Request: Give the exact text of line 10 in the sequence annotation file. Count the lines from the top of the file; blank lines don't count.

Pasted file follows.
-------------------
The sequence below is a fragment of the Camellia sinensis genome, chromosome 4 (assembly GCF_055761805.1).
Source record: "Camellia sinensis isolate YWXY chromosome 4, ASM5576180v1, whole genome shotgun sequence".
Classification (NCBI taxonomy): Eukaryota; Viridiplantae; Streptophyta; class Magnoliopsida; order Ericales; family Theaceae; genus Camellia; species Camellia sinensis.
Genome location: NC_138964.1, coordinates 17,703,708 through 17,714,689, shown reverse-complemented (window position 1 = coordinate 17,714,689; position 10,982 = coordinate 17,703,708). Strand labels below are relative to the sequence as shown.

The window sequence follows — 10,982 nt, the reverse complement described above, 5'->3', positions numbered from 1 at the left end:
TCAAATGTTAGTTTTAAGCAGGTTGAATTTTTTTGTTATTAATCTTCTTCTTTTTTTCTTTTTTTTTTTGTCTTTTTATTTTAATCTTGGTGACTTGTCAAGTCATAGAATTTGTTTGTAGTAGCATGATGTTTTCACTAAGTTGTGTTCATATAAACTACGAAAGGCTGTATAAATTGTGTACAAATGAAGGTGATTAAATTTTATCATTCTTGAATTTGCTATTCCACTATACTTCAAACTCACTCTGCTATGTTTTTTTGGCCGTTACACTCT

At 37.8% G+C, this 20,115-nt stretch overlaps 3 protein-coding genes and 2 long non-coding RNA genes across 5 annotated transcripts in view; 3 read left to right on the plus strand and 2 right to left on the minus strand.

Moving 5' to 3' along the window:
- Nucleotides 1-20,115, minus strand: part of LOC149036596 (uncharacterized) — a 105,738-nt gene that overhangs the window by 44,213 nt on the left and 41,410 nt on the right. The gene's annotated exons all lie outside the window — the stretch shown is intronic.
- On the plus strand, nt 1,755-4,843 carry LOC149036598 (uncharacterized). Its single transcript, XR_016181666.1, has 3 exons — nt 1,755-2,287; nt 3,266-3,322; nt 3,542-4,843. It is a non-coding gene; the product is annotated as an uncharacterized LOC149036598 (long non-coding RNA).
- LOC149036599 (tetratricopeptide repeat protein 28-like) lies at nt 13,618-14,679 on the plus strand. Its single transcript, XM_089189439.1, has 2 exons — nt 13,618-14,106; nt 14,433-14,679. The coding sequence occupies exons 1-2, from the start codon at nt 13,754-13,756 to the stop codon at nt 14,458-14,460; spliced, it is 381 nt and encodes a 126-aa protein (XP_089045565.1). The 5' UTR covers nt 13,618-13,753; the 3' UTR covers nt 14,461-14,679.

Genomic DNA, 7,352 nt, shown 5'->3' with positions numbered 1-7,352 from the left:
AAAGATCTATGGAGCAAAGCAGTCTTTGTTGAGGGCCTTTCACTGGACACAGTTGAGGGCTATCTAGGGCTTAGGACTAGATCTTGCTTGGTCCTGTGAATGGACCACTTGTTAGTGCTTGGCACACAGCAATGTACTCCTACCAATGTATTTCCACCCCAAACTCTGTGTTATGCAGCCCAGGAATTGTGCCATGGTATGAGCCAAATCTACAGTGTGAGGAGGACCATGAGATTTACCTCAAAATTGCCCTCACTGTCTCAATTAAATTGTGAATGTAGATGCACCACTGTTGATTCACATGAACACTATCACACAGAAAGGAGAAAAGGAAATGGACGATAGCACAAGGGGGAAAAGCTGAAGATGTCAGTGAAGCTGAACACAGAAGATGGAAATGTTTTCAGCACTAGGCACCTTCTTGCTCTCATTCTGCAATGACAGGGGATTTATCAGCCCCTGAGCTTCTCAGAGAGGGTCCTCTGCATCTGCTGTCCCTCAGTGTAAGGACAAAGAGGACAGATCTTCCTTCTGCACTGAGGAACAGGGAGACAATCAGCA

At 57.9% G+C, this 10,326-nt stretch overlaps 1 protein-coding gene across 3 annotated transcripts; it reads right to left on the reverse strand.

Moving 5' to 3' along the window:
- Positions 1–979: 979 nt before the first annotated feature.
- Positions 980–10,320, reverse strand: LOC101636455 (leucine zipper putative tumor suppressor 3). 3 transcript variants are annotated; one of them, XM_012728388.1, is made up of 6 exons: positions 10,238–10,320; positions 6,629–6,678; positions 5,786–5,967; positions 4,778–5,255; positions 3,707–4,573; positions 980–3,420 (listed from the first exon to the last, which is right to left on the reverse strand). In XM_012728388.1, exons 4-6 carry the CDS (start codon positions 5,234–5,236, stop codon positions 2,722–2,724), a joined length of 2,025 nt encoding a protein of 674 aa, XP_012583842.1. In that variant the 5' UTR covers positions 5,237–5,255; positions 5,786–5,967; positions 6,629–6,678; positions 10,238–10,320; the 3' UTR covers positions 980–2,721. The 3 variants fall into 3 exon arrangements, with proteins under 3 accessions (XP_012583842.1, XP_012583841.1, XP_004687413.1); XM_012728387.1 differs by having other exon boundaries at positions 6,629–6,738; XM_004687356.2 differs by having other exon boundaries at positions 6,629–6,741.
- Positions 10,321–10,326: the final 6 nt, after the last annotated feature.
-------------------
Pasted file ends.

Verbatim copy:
- On the plus strand, nt 1,755-4,843 carry LOC149036598 (uncharacterized). Its single transcript, XR_016181666.1, has 3 exons — nt 1,755-2,287; nt 3,266-3,322; nt 3,542-4,843. It is a non-coding gene; the product is annotated as an uncharacterized LOC149036598 (long non-coding RNA).